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NEWS: Beverley Knight, John Dagleish & Carly Bawden are cast in Suffragette musical Sylvia at The Old Vic

In London theatre, Musicals, Native, News, Press Releases by Press ReleasesLeave a Comment

The cast of SYLVIA at The Old Vic, which has its world premiere at The Old Vic on 11 September 2018 (previews from 3 September) will include Delroy Atkinson, Carly Bawden, Verity Blyth, John Dagleish, Jade Hackett, Todd Holdsworth, Izuka Hoyle, Beverley Knight, Genesis Lynea, Jaye Marshall, Tachia Newall, Maria Omakinwa, Karl Queensborough, Ross Sands, Witney White and Elliotte Williams-N’Dure.

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COMMON – National Theatre

In London theatre, Opinion, Plays, Reviews by Ian FosterLeave a Comment

Over the past few years where he may or may not have been studying sculpture at Saint Martin’s College, Northampton-born playwright DC Moore has been putting together a résumé of quietly impressive work – exploring aspects of contemporary masculinity in insightful plays such as the excellent Straight and under-rated monologue Honest, or opening up his focus to the war in Afghanistan in The Empire and family dramas in The Swan.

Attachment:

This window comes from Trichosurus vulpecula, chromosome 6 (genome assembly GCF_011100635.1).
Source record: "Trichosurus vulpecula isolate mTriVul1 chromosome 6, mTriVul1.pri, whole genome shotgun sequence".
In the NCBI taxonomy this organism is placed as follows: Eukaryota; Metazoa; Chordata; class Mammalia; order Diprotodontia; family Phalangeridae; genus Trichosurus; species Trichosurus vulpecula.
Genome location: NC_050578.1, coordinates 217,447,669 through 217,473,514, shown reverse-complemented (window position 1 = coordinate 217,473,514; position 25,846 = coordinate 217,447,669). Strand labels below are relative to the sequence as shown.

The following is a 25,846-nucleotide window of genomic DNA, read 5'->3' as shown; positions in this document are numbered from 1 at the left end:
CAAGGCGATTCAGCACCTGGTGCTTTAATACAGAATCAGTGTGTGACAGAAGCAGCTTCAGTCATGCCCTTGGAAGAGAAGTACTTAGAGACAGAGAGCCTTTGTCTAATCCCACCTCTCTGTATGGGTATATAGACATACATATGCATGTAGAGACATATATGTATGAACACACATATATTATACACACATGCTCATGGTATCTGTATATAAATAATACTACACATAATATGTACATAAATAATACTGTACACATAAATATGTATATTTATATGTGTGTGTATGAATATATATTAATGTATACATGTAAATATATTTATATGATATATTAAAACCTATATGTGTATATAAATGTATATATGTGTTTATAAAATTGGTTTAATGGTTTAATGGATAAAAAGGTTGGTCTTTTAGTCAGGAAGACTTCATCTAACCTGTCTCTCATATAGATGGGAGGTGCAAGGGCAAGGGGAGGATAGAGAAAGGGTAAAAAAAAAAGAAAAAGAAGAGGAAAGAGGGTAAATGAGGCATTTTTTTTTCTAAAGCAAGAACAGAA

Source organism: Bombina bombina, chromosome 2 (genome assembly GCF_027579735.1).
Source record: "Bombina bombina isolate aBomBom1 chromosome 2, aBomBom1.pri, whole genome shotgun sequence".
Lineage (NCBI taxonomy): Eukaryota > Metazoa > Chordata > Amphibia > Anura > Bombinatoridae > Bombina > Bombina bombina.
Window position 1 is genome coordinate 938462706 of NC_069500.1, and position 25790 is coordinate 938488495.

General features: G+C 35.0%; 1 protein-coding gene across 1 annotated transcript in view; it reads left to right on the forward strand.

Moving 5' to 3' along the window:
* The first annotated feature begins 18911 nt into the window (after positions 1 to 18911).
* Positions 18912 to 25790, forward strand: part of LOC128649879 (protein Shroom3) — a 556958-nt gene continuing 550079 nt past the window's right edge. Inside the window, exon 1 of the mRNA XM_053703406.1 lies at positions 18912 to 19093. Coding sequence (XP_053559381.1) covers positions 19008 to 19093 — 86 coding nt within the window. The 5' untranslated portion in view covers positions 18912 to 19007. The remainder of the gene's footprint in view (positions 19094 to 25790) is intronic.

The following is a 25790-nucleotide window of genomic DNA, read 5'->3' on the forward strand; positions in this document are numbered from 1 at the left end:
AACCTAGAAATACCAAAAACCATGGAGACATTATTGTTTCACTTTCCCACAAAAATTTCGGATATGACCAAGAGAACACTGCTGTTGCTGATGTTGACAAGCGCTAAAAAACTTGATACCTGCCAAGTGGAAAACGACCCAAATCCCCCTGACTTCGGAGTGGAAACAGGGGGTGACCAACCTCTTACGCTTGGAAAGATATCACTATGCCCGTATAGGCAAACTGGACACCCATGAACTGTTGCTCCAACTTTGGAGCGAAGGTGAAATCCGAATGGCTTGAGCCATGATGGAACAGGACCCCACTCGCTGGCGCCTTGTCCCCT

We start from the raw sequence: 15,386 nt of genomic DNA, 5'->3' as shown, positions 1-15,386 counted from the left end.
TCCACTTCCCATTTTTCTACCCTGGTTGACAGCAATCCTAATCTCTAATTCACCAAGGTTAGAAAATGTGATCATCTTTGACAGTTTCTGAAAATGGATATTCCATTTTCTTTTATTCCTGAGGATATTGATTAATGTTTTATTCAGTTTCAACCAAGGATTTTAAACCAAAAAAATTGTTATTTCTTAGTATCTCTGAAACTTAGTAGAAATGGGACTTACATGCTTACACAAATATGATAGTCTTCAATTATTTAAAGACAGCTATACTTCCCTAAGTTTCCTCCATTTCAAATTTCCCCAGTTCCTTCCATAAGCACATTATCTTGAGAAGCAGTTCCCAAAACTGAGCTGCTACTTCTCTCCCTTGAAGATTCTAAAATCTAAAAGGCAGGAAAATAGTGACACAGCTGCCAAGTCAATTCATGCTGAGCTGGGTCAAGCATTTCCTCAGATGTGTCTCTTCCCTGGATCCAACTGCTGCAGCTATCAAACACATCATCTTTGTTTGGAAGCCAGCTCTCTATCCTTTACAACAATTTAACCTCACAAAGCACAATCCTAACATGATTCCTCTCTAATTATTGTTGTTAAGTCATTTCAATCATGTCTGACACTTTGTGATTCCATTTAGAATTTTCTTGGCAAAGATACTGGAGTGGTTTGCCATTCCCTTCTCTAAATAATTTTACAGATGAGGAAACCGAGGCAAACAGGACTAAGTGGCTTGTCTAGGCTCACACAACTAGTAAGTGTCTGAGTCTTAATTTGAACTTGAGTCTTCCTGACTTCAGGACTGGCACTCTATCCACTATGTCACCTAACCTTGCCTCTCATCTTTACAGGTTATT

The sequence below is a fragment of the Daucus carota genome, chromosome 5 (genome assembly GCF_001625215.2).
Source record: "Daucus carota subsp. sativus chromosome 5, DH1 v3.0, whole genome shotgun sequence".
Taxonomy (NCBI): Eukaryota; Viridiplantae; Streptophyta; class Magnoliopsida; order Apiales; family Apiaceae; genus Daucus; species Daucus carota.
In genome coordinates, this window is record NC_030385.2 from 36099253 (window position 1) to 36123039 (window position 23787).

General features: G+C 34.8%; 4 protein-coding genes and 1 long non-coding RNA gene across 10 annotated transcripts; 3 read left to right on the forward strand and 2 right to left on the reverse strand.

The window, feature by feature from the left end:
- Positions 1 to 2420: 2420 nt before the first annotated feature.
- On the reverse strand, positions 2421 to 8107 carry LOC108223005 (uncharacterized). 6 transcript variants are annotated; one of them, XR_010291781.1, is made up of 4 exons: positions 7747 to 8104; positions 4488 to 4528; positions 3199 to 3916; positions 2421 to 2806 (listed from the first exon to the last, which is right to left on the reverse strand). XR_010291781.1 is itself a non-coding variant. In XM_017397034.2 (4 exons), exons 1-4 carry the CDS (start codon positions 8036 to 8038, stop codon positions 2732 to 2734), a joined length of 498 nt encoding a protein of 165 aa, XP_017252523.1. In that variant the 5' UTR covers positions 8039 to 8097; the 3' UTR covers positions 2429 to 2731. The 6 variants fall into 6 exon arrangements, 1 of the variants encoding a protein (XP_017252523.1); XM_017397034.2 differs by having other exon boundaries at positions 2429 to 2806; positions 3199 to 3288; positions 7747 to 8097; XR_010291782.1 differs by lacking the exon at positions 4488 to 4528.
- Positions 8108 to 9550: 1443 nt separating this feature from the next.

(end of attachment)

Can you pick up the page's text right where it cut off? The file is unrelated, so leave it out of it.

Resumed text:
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TICKETS: Mark’s Top Ten recommendations + this week’s openings (14 Dec)

In Features, London theatre, Musicals, Native, Opinion, Plays, Regional theatre, Reviews by Mark ShentonLeave a Comment

Another week of big openings ahead means I won’t be getting to everything even if I wanted to (and right now I am still trying to take it easier than I used to), let alone playing catch-up on what I missed when I was incapacitated after my recent double rounds of surgery! 

Here are the main openings of the week to look out for, followed by my current Top 10.

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THE WINTER’S TALE – West End

In London theatre, Opinion, Plays, Reviews by Libby PurvesLeave a Comment

Kenneth Branagh’s Garrick year as actor-manager opens in unquestionable triumph. One of Shakespeare’s greatest, most redemptive plays is richly served without flaw or gimmick, traditional in this l 1889 theatre but fresh, clear, heartfelt. The court of the jealous Leontes profits from being set not in antiquity but in a late Victorian – perhaps Tsarist – red-velvet palace in a Christmas season: under the tree a cosy opening vignette of the child Mamillius at old Paulina’s knee, begging “a sad tale’s best for winter”. His mother, prefiguring her statue moment, stands pensive aside, a column of white.